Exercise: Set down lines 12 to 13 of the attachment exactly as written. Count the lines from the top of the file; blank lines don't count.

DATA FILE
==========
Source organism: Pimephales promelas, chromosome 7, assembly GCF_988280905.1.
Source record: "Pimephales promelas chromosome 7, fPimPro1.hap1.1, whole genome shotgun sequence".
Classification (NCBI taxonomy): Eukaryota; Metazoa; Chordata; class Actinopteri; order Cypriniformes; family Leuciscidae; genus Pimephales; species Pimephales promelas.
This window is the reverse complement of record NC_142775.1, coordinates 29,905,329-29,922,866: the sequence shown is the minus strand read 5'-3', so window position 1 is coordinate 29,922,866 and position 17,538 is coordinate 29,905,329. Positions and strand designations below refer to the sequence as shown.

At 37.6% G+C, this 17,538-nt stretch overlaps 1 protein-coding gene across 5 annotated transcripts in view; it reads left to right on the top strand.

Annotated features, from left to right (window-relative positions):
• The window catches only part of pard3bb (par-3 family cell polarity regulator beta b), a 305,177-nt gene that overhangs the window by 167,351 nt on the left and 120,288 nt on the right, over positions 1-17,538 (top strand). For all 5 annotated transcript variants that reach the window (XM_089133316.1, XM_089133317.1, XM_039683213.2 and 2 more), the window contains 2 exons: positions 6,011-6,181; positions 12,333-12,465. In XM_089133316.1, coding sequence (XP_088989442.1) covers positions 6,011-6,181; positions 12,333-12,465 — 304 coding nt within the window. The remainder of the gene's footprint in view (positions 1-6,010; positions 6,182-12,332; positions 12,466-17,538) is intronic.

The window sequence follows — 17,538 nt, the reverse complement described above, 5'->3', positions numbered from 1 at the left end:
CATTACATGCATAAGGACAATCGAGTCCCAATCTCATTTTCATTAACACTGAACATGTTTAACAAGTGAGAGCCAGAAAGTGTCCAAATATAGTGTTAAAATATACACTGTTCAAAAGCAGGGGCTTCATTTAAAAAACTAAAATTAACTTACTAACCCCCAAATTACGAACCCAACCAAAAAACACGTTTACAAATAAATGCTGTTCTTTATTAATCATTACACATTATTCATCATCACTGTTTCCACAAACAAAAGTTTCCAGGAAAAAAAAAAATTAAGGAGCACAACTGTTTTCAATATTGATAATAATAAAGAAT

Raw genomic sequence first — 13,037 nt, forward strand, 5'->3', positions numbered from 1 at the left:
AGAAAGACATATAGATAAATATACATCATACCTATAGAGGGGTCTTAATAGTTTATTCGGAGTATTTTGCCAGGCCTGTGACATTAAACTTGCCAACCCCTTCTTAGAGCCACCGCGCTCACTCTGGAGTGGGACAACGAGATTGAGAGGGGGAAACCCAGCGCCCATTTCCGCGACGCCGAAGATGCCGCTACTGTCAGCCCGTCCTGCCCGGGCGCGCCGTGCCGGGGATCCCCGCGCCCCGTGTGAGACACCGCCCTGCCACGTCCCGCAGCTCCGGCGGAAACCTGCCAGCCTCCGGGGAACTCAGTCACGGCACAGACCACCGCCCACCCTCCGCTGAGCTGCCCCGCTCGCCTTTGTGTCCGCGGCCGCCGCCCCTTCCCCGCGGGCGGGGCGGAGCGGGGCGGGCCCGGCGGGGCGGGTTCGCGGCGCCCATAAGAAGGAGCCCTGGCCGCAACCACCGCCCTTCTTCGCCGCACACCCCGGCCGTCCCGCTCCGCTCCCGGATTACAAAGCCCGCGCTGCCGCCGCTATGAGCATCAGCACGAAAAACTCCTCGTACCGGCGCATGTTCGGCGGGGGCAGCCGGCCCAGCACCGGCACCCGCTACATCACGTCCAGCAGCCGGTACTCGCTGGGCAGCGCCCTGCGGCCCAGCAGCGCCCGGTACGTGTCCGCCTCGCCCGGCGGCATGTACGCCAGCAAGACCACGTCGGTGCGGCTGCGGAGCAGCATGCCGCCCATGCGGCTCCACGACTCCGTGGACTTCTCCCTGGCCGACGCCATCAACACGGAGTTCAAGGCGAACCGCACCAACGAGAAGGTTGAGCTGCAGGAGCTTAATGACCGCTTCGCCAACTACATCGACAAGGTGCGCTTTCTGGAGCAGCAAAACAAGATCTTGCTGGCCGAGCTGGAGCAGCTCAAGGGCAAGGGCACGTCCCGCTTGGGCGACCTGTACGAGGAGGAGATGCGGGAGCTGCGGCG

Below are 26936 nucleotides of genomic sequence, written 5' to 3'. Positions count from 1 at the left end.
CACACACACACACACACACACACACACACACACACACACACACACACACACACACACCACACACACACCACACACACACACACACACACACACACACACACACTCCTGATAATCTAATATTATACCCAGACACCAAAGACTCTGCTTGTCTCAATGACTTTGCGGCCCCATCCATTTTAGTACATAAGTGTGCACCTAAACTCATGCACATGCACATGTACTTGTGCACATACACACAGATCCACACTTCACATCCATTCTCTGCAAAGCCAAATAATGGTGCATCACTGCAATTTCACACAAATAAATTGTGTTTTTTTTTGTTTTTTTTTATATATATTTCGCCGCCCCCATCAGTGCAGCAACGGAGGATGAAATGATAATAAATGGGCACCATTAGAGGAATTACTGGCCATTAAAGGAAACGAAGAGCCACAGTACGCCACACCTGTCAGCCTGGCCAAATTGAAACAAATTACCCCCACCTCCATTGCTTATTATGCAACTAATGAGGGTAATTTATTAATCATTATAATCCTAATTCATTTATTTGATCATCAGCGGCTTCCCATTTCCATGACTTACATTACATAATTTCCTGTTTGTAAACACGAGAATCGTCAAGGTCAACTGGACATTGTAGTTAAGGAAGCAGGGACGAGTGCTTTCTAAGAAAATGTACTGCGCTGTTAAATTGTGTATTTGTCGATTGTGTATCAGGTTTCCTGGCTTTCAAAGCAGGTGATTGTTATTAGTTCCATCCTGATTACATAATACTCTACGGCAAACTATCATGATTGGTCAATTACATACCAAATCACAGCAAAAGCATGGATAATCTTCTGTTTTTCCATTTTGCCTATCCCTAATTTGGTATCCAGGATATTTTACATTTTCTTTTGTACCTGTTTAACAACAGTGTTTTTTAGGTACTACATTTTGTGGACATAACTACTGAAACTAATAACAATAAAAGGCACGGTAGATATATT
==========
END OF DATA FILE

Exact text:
Below are 26936 nucleotides of genomic sequence, written 5' to 3'. Positions count from 1 at the left end.
CACACACACACACACACACACACACACACACACACACACACACACACACACACACACCACACACACACCACACACACACACACACACACACACACACACACACTCCTGATAATCTAATATTATACCCAGACACCAAAGACTCTGCTTGTCTCAATGACTTTGCGGCCCCATCCATTTTAGTACATAAGTGTGCACCTAAACTCATGCACATGCACATGTACTTGTGCACATACACACAGATCCACACTTCACATCCATTCTCTGCAAAGCCAAATAATGGTGCATCACTGCAATTTCACACAAATAAATTGTGTTTTTTTTTGTTTTTTTTTATATATATTTCGCCGCCCCCATCAGTGCAGCAACGGAGGATGAAATGATAATAAATGGGCACCATTAGAGGAATTACTGGCCATTAAAGGAAACGAAGAGCCACAGTACGCCACACCTGTCAGCCTGGCCAAATTGAAACAAATTACCCCCACCTCCATTGCTTATTATGCAACTAATGAGGGTAATTTATTAATCATTATAATCCTAATTCATTTATTTGATCATCAGCGGCTTCCCATTTCCATGACTTACATTACATAATTTCCTGTTTGTAAACACGAGAATCGTCAAGGTCAACTGGACATTGTAGTTAAGGAAGCAGGGACGAGTGCTTTCTAAGAAAATGTACTGCGCTGTTAAATTGTGTATTTGTCGATTGTGTATCAGGTTTCCTGGCTTTCAAAGCAGGTGATTGTTATTAGTTCCATCCTGATTACATAATACTCTACGGCAAACTATCATGATTGGTCAATTACATACCAAATCACAGCAAAAGCATGGATAATCTTCTGTTTTTCCATTTTGCCTATCCCTAATTTGGTATCCAGGATATTTTACATTTTCTTTTGTACCTGTTTAACAACAGTGTTTTTTAGGTACTACATTTTGTGGACATAACTACTGAAACTAATAACAATAAAAGGCACGGTAGATATATT